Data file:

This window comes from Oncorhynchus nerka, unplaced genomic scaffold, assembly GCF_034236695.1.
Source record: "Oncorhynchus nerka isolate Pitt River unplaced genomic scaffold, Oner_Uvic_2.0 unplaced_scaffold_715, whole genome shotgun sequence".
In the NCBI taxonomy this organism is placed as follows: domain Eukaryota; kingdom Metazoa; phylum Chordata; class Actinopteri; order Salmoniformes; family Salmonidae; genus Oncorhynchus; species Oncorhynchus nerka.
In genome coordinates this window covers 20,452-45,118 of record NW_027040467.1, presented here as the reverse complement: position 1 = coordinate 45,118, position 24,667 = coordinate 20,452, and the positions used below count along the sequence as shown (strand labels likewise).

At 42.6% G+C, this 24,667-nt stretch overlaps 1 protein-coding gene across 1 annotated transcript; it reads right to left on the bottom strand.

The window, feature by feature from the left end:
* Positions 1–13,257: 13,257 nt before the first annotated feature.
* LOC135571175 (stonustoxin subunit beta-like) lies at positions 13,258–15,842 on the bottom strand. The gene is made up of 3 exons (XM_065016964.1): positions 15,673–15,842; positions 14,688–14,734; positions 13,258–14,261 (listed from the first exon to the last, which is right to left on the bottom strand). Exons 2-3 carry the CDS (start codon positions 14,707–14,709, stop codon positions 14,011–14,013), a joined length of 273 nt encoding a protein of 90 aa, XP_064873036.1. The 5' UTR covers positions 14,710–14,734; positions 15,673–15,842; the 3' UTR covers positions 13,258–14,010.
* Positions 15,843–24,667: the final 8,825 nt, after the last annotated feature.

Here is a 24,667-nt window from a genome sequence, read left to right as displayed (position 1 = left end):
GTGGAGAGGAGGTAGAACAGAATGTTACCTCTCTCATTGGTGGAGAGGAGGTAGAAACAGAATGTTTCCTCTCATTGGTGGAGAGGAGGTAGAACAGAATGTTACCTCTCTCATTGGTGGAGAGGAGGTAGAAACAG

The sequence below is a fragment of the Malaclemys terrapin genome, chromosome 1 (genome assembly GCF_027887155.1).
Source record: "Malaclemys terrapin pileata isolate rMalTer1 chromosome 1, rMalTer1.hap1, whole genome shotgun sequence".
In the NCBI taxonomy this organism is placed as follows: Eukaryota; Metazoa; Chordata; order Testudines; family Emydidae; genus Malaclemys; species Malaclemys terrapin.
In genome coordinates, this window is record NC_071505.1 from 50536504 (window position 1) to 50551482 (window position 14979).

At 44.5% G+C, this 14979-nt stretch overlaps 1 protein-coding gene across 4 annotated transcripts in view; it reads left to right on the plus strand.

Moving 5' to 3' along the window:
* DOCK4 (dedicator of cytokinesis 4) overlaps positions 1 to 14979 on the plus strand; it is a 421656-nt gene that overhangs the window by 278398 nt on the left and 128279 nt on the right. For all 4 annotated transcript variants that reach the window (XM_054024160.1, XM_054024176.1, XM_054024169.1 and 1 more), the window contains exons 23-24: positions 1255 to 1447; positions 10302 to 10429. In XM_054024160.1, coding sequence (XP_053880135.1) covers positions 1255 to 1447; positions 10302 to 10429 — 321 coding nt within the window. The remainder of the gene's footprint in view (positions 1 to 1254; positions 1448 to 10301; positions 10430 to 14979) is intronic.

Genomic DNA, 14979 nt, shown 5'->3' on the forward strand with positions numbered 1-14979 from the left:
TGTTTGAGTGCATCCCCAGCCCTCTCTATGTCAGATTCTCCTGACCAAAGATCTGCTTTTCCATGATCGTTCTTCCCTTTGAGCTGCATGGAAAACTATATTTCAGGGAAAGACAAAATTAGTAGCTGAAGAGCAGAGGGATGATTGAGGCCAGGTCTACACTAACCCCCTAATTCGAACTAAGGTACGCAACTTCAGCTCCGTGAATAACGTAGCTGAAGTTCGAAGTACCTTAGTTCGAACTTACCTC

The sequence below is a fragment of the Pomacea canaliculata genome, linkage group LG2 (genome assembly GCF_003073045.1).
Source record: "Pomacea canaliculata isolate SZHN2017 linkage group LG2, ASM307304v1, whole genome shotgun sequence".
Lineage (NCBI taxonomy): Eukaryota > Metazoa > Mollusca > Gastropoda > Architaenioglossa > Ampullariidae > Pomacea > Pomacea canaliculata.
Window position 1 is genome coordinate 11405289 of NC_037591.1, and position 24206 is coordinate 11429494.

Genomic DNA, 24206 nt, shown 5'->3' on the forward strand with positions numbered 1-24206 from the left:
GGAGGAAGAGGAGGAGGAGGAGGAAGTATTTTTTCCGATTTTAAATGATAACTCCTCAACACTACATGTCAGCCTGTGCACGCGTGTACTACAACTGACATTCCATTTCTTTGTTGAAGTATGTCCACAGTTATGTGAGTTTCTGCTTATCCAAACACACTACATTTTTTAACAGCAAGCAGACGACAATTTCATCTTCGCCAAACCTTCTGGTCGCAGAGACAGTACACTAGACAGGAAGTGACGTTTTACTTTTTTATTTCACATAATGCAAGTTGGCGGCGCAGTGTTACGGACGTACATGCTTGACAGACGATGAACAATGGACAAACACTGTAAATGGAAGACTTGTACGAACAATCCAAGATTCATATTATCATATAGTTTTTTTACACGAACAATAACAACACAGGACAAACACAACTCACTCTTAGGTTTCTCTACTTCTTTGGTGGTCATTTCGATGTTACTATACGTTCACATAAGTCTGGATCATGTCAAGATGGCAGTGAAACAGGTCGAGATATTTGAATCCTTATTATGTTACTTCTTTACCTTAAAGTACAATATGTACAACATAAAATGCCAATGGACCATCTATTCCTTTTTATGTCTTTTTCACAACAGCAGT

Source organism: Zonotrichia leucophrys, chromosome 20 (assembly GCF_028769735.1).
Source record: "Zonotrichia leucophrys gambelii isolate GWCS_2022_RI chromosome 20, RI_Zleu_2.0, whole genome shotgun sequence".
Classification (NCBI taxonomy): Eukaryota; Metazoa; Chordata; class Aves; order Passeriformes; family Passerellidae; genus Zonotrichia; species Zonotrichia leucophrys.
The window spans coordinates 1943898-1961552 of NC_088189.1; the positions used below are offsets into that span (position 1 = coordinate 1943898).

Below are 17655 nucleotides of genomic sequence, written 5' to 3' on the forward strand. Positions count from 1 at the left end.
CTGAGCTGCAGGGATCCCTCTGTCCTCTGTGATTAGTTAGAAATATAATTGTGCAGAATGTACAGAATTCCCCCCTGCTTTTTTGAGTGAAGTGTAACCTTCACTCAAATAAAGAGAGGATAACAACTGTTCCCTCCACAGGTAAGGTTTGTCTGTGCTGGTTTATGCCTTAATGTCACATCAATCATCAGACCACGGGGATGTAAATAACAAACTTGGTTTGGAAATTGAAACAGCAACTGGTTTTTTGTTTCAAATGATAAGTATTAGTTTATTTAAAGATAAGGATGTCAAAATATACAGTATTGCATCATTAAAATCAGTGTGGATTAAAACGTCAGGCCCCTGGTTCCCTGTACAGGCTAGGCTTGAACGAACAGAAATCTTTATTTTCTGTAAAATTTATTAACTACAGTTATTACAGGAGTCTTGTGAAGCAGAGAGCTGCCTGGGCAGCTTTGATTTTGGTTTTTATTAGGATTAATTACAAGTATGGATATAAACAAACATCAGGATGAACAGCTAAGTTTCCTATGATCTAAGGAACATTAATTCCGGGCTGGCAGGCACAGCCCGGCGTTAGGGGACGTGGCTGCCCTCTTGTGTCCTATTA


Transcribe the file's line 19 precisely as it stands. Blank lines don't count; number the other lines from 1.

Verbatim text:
Genomic DNA, 14979 nt, shown 5'->3' on the forward strand with positions numbered 1-14979 from the left: